KMT official thanks Taiwanese in Shanghai on warming visit

PUBLISHED : Friday, 25 April, 2008, 12:00am
UPDATED : Friday, 25 April, 2008, 12:00am

Chiang Pin-kung, a vice-chairman of Taiwan's Kuomintang, arrived in Shanghai yesterday on the first stop of a four-day visit to the mainland that signals improving relations across the strait.

Mr Chiang, who will become the top negotiator of the Taiwan's Straits Exchange Foundation (SEF), expressed his gratitude to Shanghai-based Taiwanese businessmen for supporting Ma Ying-jeou, who won the presidential poll in a landslide.

'Mr Ma's victory is not just an honour, but an indication of the future of Taiwan and the peaceful and stable cross-strait relationship ... and this is the most important task for us,' Mr Chiang said, bowing to a banquet hall of executives.

He promised to launch the long-expected weekend cross-strait charter flights in July and promote daily air service in July next year. Liberalisation of entry requirements for mainland tourists would follow, he said.

Mr Chiang said the daily number of mainland tourists to Taiwan would increase from 3,000 to 7,000, and finally reach 10,000 in four years.

As the chief representative for cross-strait affairs, he also pledged that the SEF would take responsibility for negotiations with mainland organisations after Mr Ma's inauguration on May 20.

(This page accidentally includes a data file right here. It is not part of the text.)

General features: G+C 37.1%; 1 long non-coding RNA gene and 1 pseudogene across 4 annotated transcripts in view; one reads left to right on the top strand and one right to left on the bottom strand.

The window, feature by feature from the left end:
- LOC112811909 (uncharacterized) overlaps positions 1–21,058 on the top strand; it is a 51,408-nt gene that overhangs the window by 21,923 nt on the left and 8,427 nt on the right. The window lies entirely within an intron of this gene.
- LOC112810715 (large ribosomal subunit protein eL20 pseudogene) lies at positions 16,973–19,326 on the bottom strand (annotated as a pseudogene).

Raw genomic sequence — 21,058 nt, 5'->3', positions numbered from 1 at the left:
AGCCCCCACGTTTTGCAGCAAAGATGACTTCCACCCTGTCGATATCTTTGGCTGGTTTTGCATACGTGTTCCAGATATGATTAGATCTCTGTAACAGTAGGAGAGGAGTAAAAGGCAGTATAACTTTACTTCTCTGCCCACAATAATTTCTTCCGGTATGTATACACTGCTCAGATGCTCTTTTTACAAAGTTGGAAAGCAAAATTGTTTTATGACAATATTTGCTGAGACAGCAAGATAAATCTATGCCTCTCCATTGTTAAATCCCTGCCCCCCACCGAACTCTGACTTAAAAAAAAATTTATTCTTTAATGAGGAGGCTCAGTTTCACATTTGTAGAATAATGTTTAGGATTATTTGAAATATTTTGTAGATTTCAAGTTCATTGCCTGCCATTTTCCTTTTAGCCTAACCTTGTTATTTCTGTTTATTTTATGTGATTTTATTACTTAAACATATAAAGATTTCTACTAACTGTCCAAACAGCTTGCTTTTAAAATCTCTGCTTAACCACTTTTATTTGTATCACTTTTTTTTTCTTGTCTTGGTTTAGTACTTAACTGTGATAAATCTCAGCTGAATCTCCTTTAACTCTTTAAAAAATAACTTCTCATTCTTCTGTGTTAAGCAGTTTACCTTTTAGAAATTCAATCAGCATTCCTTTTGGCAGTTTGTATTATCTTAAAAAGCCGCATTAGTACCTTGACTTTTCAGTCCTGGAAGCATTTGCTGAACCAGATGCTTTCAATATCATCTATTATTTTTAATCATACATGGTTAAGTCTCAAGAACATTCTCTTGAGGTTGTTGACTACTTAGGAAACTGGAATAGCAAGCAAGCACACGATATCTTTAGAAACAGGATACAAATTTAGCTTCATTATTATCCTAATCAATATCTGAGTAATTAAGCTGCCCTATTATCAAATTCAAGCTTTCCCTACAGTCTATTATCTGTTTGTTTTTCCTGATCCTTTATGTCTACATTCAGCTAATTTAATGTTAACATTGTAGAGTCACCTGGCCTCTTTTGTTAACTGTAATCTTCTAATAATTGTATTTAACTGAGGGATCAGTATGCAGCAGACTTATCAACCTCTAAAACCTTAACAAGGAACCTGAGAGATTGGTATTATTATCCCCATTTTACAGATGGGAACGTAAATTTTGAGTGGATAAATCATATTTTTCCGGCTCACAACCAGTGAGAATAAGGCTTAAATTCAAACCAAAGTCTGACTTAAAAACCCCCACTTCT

Mr Chiang refused to say whether he would discuss the charter flights and other exchange issues with mainland officials during this visit, saying it was just a trip to meet Taiwanese businessmen.

There was speculation that Mr Chiang would meet Yang Xiaodu , who is in charge of public relations affairs of the Communist Party, in Shanghai today, but the meeting has not been announced.

He is due to visit the Shanghai operations of Taiwanese corporations before travelling to Kunshan and Xiamen , Fujian province . He will visit Shenzhen and Dongguan , Guangdong province, last.

Reports speculated he would make a second trip soon to attend an event hosted by the Taiwan Chamber of Commerce and Industry in Beijing. He is also likely to set up an administrative office on the mainland.

David Chou - vice-president of Shanghai Chenxin Hospital, the first Taiwanese-funded medical facility on the mainland - said the promising future between the two sides had to bring more opportunities for Taiwanese businesses.

'I'm looking forward to the start of charter flights because for us, it means more Taiwanese doctors can come to Shanghai, and we can have better exchanges with mainland hospitals.'